web analytics
September 2, 2015 / 18 Elul, 5775
At a Glance
Judaism
Sponsored Post


Home » Judaism » Parsha »

May One Have More than One Wife?

The Gemara says that anything made forbidden by a court must have an explicit permission put forth by another court in order for the prohibition to be removed.

Jacob Woodling, his son and his two wives, in a 1983 production of "Paint Your Wagon" at the Woodminster Amphitheater, Oakland, CA.

Jacob Woodling, his son and his two wives, in a 1983 production of "Paint Your Wagon" at the Woodminster Amphitheater, Oakland, CA.

This column is dedicated to the refuah sheleimah of Shlomo Eliezer ben Chaya Sarah Elka.

The Gemara in Beitzah 5a says that anything made forbidden by a beis din or group of rabbanim must have an explicit heter (permission) put forth by another beis din (court) or group of rabbanim in order for the prohibition to be removed. This applies even if the reasons for the prohibition no longer apply. The Gemara there cites as a source for this halacha (law) the fact that in parshas Yisro the Torah says that no one may ascend upon Har Sinai (Mt. Sinai). The implication was that this prohibition was only made as long as the Shechinah (emanation of God on earth) would be present on the mountain.

Yet in this week’s parshah the Torah states that after the shofar is sounded people may ascend upon the mountain. Why did the Torah need to explicitly write that we may ascend on the mountain once the Shechinah  is not present; the prohibition should fall off as well. We derive from here that since a prohibition was set forth it cannot be permitted unless explicit permission was granted, even though the cause for the prohibition no longer exists. The Gemara there continues to apply this rule to rabbinic prohibitions as well.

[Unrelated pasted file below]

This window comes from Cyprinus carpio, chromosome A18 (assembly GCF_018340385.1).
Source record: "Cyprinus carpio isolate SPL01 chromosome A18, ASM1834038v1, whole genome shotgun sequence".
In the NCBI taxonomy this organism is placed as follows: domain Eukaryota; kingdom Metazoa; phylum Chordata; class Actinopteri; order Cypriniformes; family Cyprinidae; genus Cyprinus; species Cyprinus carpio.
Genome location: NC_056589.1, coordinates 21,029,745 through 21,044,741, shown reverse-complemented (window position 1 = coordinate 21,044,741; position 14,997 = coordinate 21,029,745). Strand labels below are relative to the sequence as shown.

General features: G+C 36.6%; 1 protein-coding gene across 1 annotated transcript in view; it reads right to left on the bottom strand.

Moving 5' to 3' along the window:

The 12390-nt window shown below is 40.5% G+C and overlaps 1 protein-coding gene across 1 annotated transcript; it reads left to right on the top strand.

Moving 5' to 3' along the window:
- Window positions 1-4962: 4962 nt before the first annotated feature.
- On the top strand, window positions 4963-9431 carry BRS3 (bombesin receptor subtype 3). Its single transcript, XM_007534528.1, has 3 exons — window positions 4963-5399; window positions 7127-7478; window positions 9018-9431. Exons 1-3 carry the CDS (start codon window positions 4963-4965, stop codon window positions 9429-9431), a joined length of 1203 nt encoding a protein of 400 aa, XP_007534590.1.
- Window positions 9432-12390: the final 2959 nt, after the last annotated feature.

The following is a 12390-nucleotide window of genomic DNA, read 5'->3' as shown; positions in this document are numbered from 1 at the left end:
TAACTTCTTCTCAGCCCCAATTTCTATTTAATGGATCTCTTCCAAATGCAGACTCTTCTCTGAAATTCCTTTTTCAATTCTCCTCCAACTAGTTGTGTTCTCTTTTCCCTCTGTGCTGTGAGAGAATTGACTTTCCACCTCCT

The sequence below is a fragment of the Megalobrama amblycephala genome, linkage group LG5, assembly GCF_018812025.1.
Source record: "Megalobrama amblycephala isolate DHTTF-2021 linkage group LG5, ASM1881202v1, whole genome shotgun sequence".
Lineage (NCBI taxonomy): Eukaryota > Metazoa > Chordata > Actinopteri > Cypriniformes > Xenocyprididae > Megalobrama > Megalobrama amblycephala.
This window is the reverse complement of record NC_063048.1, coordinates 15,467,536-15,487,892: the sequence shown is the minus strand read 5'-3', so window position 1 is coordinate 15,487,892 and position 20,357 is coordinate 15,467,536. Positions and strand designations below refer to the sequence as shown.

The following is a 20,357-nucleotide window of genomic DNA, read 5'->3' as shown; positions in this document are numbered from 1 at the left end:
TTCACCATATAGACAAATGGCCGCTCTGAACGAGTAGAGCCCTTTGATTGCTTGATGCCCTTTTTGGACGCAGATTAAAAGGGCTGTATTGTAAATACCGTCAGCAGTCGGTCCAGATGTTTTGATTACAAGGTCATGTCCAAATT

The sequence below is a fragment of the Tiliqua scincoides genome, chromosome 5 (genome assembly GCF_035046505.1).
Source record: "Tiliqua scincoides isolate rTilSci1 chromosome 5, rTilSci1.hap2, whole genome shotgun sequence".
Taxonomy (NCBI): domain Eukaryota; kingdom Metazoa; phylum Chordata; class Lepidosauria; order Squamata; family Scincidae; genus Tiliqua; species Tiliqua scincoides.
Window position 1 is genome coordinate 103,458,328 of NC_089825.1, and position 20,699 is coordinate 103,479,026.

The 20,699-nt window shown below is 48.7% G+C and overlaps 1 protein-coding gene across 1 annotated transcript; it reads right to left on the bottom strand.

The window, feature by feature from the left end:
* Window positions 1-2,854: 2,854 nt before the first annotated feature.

Tosafos (Talmudic commentary), in Beitzah, discusses a machlokes (dispute) regarding whether a prohibition that was initially made for only a specific time would require an explicit heter to permit the prohibition to expire when the allotted time arrives. The dispute stems from the other source that the Gemara attempts to bring for this halacha. The Torah says that the Bnei Yisrael were to prepare themselves for three days prior to mattan Torah (giving of the Torah) and that they should not be with their wives in order to maintain purity. The assumption was that after the Bnei Yisrael accepted the Torah they would not have to maintain the high level of purity, thus permitting them to be with their wives. Nevertheless, after mattan Torah the Torah explicitly says that they were permitted to be with their wives. The Gemara attempts to derive from this that any prohibition requires a heter in order for the prohibition to be overturned, even though the reason for the prohibition no longer applies. The Gemara rejects this as a source because perhaps the pasuk (verse) that permitted them to return to their wives was not necessary for the prohibition to expire, but rather to reinforce the mitzvah of onah (having relations).